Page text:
Christlichen Schriftsteller p. 158, 9-15;
PG l3.176Α; Εις Ψαλμόν 67 in J.B.C Pitra, ed., Analecta
Sacra Spicilegio Solesmeni Parata Vol. 3 (Paris, 1883), ρ.8Ο; Εις
ΠαραμίαςΣολομώντος PG 13.24ΑΒ. For α
further discussion of Origen's understanding of theology and
doxology, see Scouteris, The Meaning of the Terms
"Theology," pp. 81-85.
7. Evagrios, Περί
Προσευχής PG 79.118ΟΒ. V.
Lossky referring to this passage of Evagrios reaches the conclusion
that: "theologie gnose de la Trinite et oraison soot synonymes
pour Evagre," Vision de Dieu (Neuchatel, 1969) p. 271.
8. G. Every, The
Byzantine Patriarchate (London, 1947) p.ix. Quoted in Τ. Ware, The
Orthodox Church (Harmondsworth, 1969) p.
9. The Liturgy of
Saint John Chrysostom.
10. This is explicitly
pointed out in a hymn of Pentecost: "The Holy Spirit provides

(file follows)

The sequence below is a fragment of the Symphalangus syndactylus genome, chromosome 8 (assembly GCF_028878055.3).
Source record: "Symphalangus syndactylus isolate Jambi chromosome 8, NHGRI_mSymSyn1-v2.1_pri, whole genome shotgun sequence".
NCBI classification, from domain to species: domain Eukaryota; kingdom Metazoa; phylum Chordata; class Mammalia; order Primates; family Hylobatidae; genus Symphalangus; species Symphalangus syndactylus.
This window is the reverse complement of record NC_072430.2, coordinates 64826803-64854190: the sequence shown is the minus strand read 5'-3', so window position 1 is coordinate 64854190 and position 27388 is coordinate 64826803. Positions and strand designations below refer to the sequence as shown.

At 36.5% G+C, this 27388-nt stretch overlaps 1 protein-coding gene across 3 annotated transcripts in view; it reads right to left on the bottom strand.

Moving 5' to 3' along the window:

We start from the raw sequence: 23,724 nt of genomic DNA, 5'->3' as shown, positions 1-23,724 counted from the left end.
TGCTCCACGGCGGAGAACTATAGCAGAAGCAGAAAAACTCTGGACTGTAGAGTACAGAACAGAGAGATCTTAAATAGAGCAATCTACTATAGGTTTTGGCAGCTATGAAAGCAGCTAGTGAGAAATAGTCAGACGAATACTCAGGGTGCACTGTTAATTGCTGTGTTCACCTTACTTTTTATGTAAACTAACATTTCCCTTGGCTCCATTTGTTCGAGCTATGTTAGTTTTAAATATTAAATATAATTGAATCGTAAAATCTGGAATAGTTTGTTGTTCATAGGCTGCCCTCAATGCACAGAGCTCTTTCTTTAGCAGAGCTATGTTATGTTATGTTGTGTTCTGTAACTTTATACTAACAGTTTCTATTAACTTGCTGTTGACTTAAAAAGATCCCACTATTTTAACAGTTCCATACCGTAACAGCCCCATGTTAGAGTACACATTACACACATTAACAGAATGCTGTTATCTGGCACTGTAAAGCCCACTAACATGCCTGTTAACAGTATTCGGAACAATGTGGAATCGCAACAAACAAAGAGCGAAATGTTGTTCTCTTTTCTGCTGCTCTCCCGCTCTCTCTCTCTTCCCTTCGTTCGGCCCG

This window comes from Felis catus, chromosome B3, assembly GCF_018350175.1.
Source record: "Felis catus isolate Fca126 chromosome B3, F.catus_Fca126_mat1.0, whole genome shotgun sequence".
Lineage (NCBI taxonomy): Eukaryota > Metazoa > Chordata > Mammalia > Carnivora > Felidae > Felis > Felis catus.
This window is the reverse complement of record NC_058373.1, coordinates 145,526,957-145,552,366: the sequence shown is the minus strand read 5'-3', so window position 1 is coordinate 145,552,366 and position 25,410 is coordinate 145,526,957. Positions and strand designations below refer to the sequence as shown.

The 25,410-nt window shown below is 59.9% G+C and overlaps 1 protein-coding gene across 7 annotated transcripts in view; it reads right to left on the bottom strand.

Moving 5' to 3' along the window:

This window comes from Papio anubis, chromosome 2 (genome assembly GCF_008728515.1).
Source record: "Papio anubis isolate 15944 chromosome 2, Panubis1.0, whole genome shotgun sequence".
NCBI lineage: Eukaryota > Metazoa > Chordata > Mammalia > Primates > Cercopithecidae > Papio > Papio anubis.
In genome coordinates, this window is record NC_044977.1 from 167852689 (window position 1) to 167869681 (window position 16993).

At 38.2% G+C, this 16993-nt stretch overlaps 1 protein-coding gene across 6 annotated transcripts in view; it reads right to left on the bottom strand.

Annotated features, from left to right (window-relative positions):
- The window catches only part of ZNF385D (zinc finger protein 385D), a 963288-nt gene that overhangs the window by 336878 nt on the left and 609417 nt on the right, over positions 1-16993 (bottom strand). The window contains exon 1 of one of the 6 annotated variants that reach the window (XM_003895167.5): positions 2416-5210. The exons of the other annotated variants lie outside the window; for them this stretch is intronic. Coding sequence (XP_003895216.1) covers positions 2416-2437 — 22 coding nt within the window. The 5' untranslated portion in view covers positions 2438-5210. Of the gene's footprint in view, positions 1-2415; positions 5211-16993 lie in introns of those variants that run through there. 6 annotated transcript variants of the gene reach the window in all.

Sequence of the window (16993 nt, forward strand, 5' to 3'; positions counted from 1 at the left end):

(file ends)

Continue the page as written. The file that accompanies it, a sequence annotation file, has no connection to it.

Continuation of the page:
everything; He overflows with prophecy; He fulfills the priests and
has taught wisdom to the illiterate. He has elevated the fishermen
to theologians. He gathered together the entire institution of the
Church. 0 Comforter, consubstantial with the Father and the Son and
sharing the same throne, glory to Thee."
11. See: L.
Wittgenstein, "Tractatus logico-philosophicus." In Schrifften
1 (Frankfurt am Main, 1969), 6.42, 6.421, 6.45, 6.522. See also:
H. 0. Mounce, Wittgenstein's Tractatus. An Introduction
(Oxford, 1981) pp. 99-100. C. Boudouris, Wittgenstein's Theory of
Meaning in Greek (Athens, 1972) pp. 120-121.
12. This is a
point which occurs in the teaching of the Fathers. See, for example,
Didymus the Blind, Περί της
Αγίας Τριάδος 3, PG 39, 825A; Εις
Ψαλμούς PG 39, 1129A. Eusebios, Της
1, 20. In Klostermann, Die Griechischen Christlichea